Eight years ago, when the Supreme Court decided they would bolster plutocracy and allow for outside interests to run amuck, depredating the purity of elections, former President Barack Obama famously grieved his disappointment at his State of the Union Address. At the time, purveyors of the Citizens United v. Federal Election Commission decision deemed that the Supreme Court ruling championed free speech, and that no such harm would come from defending the constitution.
But Obama’s concerns have largely come true. Over the last eight years, the ever-expanding tentacles of big money have muzzled and dominated politics. From the deceitful and far-right hate duo of the Koch brothers, to big oil, to the terrorist organization of gun manufacturers: Money has been weaponized by the right. While Democrats certainly aren’t immune to this contagion, it has overwhelmingly been the right that has sought to harness the leviathan of billions and use it against its opponents by any means necessary.
Without hyperbole to make this more poignant for us here in Wisconsin, no other state is being as targeted by the right than as hard and viciously as Wisconsin. As the months inch forward, and we nudge closer and closer to what’s shaping up to be a historic and contentious midterm election season, the right has been doing everything possible to oust Sen. Tammy Baldwin, D-Wisconsin from office.
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It’s not a new attack method here though. In 2016, conservative groups such as the Wisconsin Alliance for Reform launched numerous demeaning ads against former Sen. Russ Feingold, D-Wisconsin, and the Koch Brothers and the NRA have funneled millions into campaigns for both Speaker of the House Paul Ryan and Gov. Scott Walker.
And now, the right is doing everything they can to stop Baldwin from re-election. As it stands, Baldwin is one of 10 senators up for re-election this year in the state President Donald Trump won in 2016. And the Koch Brothers are spending millions against her for being “too liberal,” in an efforts to mobilize the conservatism that flipped Wisconsin from its 20-plus year blue status. But what makes the re-election even tougher is that 2018 will also hold our gubernatorial election. Walker has a robust and dangerous in-state system that will certainly lead to a conservative turnout.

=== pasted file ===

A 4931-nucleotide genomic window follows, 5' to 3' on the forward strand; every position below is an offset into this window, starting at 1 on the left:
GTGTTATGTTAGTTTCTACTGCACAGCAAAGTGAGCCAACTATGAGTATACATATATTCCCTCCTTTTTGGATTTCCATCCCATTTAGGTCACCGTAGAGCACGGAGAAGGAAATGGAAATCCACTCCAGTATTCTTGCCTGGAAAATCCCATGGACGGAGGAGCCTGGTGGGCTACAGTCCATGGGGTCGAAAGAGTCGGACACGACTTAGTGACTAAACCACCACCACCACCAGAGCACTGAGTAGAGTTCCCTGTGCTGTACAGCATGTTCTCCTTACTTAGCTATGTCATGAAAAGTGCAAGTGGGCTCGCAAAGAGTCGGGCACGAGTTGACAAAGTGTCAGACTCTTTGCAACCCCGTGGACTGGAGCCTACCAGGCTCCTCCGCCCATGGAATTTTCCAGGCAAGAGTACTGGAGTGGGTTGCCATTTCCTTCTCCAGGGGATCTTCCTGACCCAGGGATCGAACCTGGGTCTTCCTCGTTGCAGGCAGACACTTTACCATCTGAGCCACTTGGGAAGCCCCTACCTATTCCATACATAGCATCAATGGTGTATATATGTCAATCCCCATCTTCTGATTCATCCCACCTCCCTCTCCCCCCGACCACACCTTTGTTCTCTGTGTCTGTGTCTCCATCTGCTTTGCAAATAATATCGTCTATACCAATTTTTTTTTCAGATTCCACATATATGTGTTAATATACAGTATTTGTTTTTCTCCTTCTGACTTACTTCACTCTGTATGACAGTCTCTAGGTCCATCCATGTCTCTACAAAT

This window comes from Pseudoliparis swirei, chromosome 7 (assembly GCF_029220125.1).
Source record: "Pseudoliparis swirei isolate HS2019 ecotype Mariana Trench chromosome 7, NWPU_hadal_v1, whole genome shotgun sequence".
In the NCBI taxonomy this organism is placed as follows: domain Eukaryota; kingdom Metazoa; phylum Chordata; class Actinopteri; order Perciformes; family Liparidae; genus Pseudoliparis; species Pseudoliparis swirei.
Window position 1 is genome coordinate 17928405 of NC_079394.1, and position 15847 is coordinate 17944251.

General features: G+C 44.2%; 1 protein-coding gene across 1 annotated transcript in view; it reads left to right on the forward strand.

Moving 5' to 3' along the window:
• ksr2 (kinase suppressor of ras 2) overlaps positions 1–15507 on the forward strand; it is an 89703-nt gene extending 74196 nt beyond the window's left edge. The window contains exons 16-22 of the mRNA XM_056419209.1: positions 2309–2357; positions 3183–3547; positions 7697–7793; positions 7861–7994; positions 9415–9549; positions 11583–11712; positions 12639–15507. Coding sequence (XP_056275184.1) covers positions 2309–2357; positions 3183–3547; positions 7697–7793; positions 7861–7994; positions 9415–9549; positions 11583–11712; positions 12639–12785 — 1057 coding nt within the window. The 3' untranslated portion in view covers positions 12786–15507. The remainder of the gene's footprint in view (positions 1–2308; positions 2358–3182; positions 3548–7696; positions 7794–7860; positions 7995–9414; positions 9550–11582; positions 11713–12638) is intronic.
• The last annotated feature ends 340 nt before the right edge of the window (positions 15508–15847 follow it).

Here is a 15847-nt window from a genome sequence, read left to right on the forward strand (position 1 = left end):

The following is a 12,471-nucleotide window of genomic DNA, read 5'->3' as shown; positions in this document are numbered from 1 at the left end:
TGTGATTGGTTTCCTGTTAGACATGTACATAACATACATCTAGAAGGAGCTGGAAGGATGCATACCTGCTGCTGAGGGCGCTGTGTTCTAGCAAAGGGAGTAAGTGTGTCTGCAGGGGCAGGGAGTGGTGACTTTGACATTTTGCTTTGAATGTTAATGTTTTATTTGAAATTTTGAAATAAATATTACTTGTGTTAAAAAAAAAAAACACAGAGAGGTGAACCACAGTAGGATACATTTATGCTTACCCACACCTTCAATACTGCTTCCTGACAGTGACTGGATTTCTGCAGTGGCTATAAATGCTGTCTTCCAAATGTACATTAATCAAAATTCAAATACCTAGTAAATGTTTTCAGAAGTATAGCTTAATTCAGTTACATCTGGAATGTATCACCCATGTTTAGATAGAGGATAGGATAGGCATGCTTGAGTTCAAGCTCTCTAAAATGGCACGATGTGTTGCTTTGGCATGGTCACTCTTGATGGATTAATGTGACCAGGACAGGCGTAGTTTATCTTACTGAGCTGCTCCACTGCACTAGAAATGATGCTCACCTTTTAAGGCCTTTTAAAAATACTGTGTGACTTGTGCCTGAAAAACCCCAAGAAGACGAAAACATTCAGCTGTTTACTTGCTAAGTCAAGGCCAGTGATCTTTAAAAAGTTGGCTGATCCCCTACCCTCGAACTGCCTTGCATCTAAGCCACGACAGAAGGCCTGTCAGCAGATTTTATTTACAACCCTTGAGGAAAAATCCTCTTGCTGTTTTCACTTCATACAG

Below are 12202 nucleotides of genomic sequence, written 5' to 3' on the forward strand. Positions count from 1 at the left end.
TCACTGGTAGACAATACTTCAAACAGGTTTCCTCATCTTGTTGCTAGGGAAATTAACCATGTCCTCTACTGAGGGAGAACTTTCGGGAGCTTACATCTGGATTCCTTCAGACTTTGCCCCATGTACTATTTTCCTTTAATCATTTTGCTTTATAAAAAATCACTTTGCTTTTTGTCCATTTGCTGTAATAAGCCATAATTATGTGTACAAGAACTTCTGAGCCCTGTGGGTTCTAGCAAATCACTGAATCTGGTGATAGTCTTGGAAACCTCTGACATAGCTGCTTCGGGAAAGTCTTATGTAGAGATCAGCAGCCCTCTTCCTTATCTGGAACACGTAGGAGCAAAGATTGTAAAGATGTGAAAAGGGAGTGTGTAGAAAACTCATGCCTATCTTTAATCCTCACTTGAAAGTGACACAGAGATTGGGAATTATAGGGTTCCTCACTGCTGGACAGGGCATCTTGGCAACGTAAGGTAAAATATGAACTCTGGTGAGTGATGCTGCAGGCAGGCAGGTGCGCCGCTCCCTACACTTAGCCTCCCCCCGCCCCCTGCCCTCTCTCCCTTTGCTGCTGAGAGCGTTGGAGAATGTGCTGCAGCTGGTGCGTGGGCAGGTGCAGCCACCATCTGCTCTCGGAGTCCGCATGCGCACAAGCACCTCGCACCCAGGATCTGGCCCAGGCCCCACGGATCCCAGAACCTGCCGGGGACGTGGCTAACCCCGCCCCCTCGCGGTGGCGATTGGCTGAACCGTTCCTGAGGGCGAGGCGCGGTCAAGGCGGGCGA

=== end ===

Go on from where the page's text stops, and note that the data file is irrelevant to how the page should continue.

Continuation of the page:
Republican money is doing everything it can to topple Baldwin, insomuch that outside interest groups have spent more money against Baldwin than all 21 other Democratic incumbent senators up for re-election this year, combined, by a factor of five. Numbers like this are indicative of exactly what Obama feared nearly a decade ago.
In what way is this a democratic, representative way to elect people? Defenders on both sides of the aisle are quick to argue that more money means more chances to win. But that is folly. Even here in Wisconsin where right-wing money pollutes absolutely, Randy Bryce, Paul Ryan’s challenger, is running a campaign based on small donations from everyday people. Grassroots momentum like this is attainable and it is as powerful as is it is simple to understand.
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The most qualified and best candidates aren’t the richest ones. They’re not the ones backed by multibillionaires who own Time, nor the ones who have the same amount of wealth as the GDP of Bolivia. No, the best candidates should be and are, the ones who have the most passionate message, want to fight for their constituents, have proven their experience and are dedicated to striving for positive change.
It’s certainly a fine line and seemingly a paradox. Yes, you need money, mass communication and publicity to run a campaign, but what you don’t need is for money to lead to corruption. We as a nation need to throw and slice off the tentacles of plutocratic greed, not just so Baldwin may be re-elected, but because it’s imperative for the health of elections and democracy as a whole.
Continuing to do otherwise merely emboldens and maintains the hegemonic power of the wealthy and corrupt — something that serves no one’s best interests.
Adam Ramer ([email protected]) is a junior majoring in history and political science.